2. Location of the arbitration – where do you want the actual arbitration to occur? Unless the leverage is very one-sided, select a location that is convenient and neutral to both sides. Note that the cost of hotels, travel, room rental, etc. will be more expensive in some cities vs. others (e.g., London vs. Manchester). Likewise, the availability of quality arbitrators is greater in some locations vs. others (but consider the cost of arbitrator travel). You also want a location where the local courts will not interfere with the arbitration process.
    3. Specify the language – set out the language under which you will conduct the arbitration. English is very typical, but not exclusive. Regardless of which language you pick, be sure you are comfortable litigating in that language. And note that translation of documents may be necessary.
    4. The panel (selection and size) – you need a process to select the arbitration panel. Do you want arbitrators with special skills/qualifications or language fluency? Do you want each side to select an arbitrator and then have those two select a chair or do you want the arbitral body to select the panel? How big is your panel? Unless your dispute is very small, I would go with three arbitrators. This will help prevent getting an odd result in the event a single arbitrator goes “rogue.” Keep in mind that multiple arbitrators will increase the cost and will make scheduling hearings, etc. much harder. So, do not dismiss a single arbitrator out-of-hand.
    5. Time frame – Because it’s an agreement, the parties can set out any time frame they want in terms of how quickly the dispute will be heard and decided. For example, the panel must be selected within 60 days of filing, the hearing take place within six months, and a written decision issued 30 days after the hearing. In reality, short time frames are very unlikely to hold up. The process of agreeing on the panel, finding dates that work for everyone (you, witnesses, the other side, the arbitrators), the likelihood of having your hearing broken up into different dates, etc. will almost always stretch your time frames. So, go ahead and pick a tight time frame, but be realistic in what you pick and in your expectations – and expect the process to take at least one year. Additionally, you can also include specific time frames to bring claims – which may differ from the statute of limitations otherwise applicable under the governing law.
    6. Confidentiality – one of the huge benefits of arbitration is the ability to keep it confidential, including any filings, documents, testimony, outcome, etc. Be sure to include specific language regarding the confidential nature of the arbitration along with a remedy for violation of the confidentiality requirement (i.e., injunction, damages, annulment of award).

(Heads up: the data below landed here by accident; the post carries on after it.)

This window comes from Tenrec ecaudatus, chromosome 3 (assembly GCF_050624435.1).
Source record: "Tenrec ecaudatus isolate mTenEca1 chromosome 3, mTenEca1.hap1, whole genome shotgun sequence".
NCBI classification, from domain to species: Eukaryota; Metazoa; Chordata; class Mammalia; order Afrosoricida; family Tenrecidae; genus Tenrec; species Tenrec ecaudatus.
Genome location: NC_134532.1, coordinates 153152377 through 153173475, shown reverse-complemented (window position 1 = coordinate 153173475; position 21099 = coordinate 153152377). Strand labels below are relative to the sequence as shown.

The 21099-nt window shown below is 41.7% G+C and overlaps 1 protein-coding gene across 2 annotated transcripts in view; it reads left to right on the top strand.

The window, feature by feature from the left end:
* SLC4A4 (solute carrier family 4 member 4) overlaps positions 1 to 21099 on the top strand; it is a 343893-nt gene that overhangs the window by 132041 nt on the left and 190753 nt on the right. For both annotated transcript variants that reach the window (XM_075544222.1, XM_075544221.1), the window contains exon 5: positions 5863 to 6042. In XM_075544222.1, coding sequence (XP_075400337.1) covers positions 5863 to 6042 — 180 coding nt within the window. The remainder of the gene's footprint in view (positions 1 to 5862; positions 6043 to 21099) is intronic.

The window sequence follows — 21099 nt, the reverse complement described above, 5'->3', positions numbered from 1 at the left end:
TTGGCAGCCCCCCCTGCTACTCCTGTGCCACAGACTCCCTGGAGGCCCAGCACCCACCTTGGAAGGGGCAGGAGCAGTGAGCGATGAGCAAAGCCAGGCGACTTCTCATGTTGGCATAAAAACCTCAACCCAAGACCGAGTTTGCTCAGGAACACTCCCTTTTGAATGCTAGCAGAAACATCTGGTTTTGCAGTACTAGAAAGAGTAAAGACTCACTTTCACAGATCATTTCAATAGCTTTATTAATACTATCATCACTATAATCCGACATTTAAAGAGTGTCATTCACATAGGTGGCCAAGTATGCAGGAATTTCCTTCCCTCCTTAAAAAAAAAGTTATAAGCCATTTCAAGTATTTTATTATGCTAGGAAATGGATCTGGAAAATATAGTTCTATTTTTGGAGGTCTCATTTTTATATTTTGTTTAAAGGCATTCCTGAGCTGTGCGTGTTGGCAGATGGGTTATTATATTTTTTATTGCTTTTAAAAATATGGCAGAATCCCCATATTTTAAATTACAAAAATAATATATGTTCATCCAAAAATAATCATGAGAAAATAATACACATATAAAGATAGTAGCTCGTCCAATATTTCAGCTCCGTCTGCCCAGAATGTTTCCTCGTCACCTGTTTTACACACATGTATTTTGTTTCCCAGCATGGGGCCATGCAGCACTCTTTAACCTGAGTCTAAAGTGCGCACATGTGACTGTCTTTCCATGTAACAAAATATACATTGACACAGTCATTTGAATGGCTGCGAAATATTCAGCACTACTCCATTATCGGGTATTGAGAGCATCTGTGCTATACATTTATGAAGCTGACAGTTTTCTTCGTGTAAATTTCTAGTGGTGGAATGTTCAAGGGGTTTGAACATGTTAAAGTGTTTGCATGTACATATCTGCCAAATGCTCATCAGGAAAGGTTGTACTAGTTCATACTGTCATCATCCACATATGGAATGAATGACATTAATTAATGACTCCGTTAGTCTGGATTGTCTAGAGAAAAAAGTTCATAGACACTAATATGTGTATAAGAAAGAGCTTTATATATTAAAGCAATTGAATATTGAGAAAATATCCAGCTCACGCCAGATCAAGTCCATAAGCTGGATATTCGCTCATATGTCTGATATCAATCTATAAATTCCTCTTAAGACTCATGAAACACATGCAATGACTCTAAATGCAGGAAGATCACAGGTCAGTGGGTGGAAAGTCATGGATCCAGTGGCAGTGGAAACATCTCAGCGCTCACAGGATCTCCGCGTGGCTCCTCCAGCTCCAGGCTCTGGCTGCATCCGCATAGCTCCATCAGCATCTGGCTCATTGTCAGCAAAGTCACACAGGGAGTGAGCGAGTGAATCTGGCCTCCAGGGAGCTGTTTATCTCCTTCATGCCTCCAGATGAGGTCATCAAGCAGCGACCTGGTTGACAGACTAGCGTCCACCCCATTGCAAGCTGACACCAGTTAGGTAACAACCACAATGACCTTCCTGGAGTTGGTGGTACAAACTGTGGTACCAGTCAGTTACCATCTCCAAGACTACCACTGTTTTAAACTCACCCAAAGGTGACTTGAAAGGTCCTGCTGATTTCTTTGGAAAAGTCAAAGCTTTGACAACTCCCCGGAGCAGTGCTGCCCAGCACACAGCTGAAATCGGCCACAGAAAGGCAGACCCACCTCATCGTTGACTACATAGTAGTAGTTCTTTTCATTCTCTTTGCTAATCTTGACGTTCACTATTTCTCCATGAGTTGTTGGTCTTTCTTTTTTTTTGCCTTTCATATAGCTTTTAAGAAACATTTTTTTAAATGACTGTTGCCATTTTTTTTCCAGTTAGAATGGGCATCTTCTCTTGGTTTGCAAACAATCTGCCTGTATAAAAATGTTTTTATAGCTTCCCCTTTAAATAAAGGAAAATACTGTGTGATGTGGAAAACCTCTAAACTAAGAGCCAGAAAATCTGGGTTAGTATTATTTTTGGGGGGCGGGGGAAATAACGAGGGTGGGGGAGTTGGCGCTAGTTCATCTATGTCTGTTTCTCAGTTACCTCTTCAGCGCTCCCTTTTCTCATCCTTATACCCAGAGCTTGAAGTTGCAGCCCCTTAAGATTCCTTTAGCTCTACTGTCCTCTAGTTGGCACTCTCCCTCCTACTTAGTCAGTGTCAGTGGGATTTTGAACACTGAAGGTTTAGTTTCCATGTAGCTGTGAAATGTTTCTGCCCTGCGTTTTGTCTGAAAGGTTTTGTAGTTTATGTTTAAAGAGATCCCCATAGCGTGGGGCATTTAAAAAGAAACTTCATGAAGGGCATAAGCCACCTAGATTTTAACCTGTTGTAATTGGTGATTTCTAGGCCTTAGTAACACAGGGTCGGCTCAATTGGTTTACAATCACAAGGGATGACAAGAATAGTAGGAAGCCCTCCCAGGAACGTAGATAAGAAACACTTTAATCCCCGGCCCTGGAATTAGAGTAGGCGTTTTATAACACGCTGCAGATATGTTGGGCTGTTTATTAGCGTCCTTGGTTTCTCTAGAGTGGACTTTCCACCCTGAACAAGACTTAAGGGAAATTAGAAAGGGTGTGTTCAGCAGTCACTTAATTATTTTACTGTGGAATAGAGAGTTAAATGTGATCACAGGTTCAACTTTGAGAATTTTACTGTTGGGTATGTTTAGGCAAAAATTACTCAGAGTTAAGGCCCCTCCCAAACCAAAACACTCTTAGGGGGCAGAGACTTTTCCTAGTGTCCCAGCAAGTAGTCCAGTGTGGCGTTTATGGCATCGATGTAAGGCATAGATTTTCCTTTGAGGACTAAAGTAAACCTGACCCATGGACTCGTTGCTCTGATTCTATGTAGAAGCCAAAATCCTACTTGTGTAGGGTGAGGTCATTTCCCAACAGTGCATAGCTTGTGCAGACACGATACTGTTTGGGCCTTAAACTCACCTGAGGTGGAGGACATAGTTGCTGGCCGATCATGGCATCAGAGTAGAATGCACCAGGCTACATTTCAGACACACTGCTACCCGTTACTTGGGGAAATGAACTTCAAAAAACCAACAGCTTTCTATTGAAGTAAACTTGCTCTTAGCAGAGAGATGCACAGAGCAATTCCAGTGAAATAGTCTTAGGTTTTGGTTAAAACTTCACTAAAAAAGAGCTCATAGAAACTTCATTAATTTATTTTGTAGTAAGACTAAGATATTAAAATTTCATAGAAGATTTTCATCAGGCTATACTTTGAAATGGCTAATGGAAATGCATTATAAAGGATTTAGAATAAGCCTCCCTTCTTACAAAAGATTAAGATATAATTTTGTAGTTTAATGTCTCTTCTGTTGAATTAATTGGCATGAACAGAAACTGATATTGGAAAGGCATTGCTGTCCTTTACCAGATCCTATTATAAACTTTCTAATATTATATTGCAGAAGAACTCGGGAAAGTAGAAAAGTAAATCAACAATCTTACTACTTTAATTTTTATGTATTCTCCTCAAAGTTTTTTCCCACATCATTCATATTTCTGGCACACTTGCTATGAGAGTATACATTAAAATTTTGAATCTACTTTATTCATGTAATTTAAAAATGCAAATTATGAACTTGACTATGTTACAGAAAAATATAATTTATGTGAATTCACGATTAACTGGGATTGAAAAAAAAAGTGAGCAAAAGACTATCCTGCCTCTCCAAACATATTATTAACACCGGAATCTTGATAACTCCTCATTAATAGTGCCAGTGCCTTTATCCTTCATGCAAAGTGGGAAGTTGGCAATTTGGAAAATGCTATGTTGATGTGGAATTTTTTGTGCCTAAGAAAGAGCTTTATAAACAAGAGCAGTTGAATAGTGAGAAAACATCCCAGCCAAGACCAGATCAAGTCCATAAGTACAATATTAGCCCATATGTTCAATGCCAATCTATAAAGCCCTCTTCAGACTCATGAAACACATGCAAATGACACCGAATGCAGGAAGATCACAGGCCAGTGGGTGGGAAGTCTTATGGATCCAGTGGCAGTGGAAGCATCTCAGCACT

7. No Class Actions – consider including “no class actions” language in your clause. While not common, there are B2B class actions out there (e.g., MasterCard/Visa).
    8. Separate Exhibit – make the arbitration agreement a separate exhibit to the contract. This way the drafters of the contract will not feel the need to “limit” the length of the arbitration provisions so that they don’t dwarf the “business” sections of the contract.
    9. Governing law – lastly, you need to pick the law that will govern the arbitration, e.g., the laws of the State of Texas, the UK or Singapore. Be careful here and make sure you understand how arbitration is treated in the jurisdiction you select. Is there wide deference to the power of the arbitrators or can/will the court interfere with the result? Set out clearly the scope of the arbitrators’ powers including, for example, that the arbitrators’ judgment on all issues, including the award, the law of the jurisdiction and whether or not the dispute is subject to arbitration is final.
  4. Scope of discovery/rules of evidence. The place where most arbitration clauses fall down is on the scope of discovery. Usually, there is no discovery process set out in the agreement, which is a mistake. Discovery is a place where you can truly ensure that your arbitration is not like civil litigation. You can limit the number and length of depositions (if you permit any at all), scope of document exchanges, interrogatory requests, request for admissions, number of expert witness, etc. You have a blank slate to write on. Accordingly, consider exactly what you want to happen in terms of discovery. If you leave it blank or leave it to the rules of the administering body you will likely find yourself stuck with a discovery process that looks and feels a lot like regular litigation. The opposite problem occurs when thinking about the rules of evidence. If nothing is said about it in the agreement then at the actual arbitration you will find the panel to be very “flexible” about what comes into evidence. If you are use to the US system of evidence, for example, this can be very surprising. Consider what rules of evidence (e.g., Federal Rules of Evidence), if any, you want to apply to your arbitration and state that in the agreement. Note that regardless of which rules of evidence you specify, you will still find that the admission of evidence in arbitration is more flexible than civil litigation.
  5. Pre-hearing motions/provisional remedies. One of the perceived downsides of arbitration is that dispositive motions (i.e., motion to dismiss, motion for summary judgment, etc.) are unusual/not frequently granted. In civil litigation, these types of motions can get rid of a weak case early in the process or narrow the claims at issue. If you want the ability to knock-out or limit claims early in the process, build that into your agreement. But, even if you do write dispositive motions into the agreement, the arbitrators are still less likely to grant such relief vs. a court. Similarly, consider whether or not to give the panel the power to grant injunctive relief (though this area is usually one most parties carve out of arbitration agreements and leave to the courts), attachment, garnishment, or other types of provisional remedies.